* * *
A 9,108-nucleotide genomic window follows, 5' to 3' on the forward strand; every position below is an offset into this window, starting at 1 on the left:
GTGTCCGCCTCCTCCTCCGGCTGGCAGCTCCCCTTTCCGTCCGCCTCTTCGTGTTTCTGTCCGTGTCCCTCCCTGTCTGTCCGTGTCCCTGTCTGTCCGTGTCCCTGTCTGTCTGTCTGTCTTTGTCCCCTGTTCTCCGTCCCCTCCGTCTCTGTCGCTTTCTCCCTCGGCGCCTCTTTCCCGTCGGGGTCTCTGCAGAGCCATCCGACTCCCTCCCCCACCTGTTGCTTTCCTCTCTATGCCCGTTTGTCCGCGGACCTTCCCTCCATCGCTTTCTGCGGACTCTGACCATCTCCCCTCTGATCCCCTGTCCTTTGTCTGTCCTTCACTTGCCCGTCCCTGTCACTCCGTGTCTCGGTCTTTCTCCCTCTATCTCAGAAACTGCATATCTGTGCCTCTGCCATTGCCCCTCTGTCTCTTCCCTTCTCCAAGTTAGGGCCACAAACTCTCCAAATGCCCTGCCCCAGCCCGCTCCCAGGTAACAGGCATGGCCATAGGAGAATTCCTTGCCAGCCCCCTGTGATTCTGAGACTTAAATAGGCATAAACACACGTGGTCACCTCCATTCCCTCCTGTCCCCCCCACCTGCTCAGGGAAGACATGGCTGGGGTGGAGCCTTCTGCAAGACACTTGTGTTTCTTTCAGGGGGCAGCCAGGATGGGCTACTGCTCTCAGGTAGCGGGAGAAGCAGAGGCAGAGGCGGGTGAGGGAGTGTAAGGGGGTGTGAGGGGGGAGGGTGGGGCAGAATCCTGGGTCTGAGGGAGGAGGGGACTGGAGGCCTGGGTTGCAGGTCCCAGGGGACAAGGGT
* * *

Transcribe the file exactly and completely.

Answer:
A 9,108-nucleotide genomic window follows, 5' to 3' on the forward strand; every position below is an offset into this window, starting at 1 on the left:
GTGTCCGCCTCCTCCTCCGGCTGGCAGCTCCCCTTTCCGTCCGCCTCTTCGTGTTTCTGTCCGTGTCCCTCCCTGTCTGTCCGTGTCCCTGTCTGTCCGTGTCCCTGTCTGTCTGTCTGTCTTTGTCCCCTGTTCTCCGTCCCCTCCGTCTCTGTCGCTTTCTCCCTCGGCGCCTCTTTCCCGTCGGGGTCTCTGCAGAGCCATCCGACTCCCTCCCCCACCTGTTGCTTTCCTCTCTATGCCCGTTTGTCCGCGGACCTTCCCTCCATCGCTTTCTGCGGACTCTGACCATCTCCCCTCTGATCCCCTGTCCTTTGTCTGTCCTTCACTTGCCCGTCCCTGTCACTCCGTGTCTCGGTCTTTCTCCCTCTATCTCAGAAACTGCATATCTGTGCCTCTGCCATTGCCCCTCTGTCTCTTCCCTTCTCCAAGTTAGGGCCACAAACTCTCCAAATGCCCTGCCCCAGCCCGCTCCCAGGTAACAGGCATGGCCATAGGAGAATTCCTTGCCAGCCCCCTGTGATTCTGAGACTTAAATAGGCATAAACACACGTGGTCACCTCCATTCCCTCCTGTCCCCCCCACCTGCTCAGGGAAGACATGGCTGGGGTGGAGCCTTCTGCAAGACACTTGTGTTTCTTTCAGGGGGCAGCCAGGATGGGCTACTGCTCTCAGGTAGCGGGAGAAGCAGAGGCAGAGGCGGGTGAGGGAGTGTAAGGGGGTGTGAGGGGGGAGGGTGGGGCAGAATCCTGGGTCTGAGGGAGGAGGGGACTGGAGGCCTGGGTTGCAGGTCCCAGGGGACAAGGGT